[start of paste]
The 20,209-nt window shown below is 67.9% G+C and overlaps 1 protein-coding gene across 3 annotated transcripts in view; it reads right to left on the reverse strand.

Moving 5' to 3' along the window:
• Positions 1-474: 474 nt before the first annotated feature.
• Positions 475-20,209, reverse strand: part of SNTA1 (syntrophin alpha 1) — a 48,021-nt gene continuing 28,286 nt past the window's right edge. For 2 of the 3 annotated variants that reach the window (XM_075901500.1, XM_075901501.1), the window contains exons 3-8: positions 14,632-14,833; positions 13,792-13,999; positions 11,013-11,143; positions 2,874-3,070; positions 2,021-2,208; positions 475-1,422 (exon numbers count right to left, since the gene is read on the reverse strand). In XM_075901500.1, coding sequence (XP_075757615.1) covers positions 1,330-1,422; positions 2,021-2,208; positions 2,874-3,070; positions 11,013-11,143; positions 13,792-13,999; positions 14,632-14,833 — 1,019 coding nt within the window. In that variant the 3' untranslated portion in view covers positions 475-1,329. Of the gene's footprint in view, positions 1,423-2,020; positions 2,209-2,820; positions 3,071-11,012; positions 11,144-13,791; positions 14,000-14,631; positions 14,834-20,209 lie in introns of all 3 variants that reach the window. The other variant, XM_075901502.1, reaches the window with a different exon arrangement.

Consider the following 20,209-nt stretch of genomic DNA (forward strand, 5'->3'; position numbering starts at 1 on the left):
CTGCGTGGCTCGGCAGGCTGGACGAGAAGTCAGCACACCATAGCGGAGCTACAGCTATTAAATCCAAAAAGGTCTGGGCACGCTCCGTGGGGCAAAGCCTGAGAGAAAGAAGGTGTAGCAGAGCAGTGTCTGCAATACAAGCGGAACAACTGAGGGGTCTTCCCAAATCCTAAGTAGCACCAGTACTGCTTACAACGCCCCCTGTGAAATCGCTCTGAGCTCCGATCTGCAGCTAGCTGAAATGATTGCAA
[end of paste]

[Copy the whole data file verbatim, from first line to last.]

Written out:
The 20,209-nt window shown below is 67.9% G+C and overlaps 1 protein-coding gene across 3 annotated transcripts in view; it reads right to left on the reverse strand.

Moving 5' to 3' along the window:
• Positions 1-474: 474 nt before the first annotated feature.
• Positions 475-20,209, reverse strand: part of SNTA1 (syntrophin alpha 1) — a 48,021-nt gene continuing 28,286 nt past the window's right edge. For 2 of the 3 annotated variants that reach the window (XM_075901500.1, XM_075901501.1), the window contains exons 3-8: positions 14,632-14,833; positions 13,792-13,999; positions 11,013-11,143; positions 2,874-3,070; positions 2,021-2,208; positions 475-1,422 (exon numbers count right to left, since the gene is read on the reverse strand). In XM_075901500.1, coding sequence (XP_075757615.1) covers positions 1,330-1,422; positions 2,021-2,208; positions 2,874-3,070; positions 11,013-11,143; positions 13,792-13,999; positions 14,632-14,833 — 1,019 coding nt within the window. In that variant the 3' untranslated portion in view covers positions 475-1,329. Of the gene's footprint in view, positions 1,423-2,020; positions 2,209-2,820; positions 3,071-11,012; positions 11,144-13,791; positions 14,000-14,631; positions 14,834-20,209 lie in introns of all 3 variants that reach the window. The other variant, XM_075901502.1, reaches the window with a different exon arrangement.

Consider the following 20,209-nt stretch of genomic DNA (forward strand, 5'->3'; position numbering starts at 1 on the left):
CTGCGTGGCTCGGCAGGCTGGACGAGAAGTCAGCACACCATAGCGGAGCTACAGCTATTAAATCCAAAAAGGTCTGGGCACGCTCCGTGGGGCAAAGCCTGAGAGAAAGAAGGTGTAGCAGAGCAGTGTCTGCAATACAAGCGGAACAACTGAGGGGTCTTCCCAAATCCTAAGTAGCACCAGTACTGCTTACAACGCCCCCTGTGAAATCGCTCTGAGCTCCGATCTGCAGCTAGCTGAAATGATTGCAA